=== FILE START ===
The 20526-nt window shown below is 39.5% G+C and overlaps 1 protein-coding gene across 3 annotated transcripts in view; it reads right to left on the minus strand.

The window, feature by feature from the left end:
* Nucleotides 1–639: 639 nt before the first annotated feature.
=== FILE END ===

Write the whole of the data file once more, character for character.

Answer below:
The 20526-nt window shown below is 39.5% G+C and overlaps 1 protein-coding gene across 3 annotated transcripts in view; it reads right to left on the minus strand.

The window, feature by feature from the left end:
* Nucleotides 1–639: 639 nt before the first annotated feature.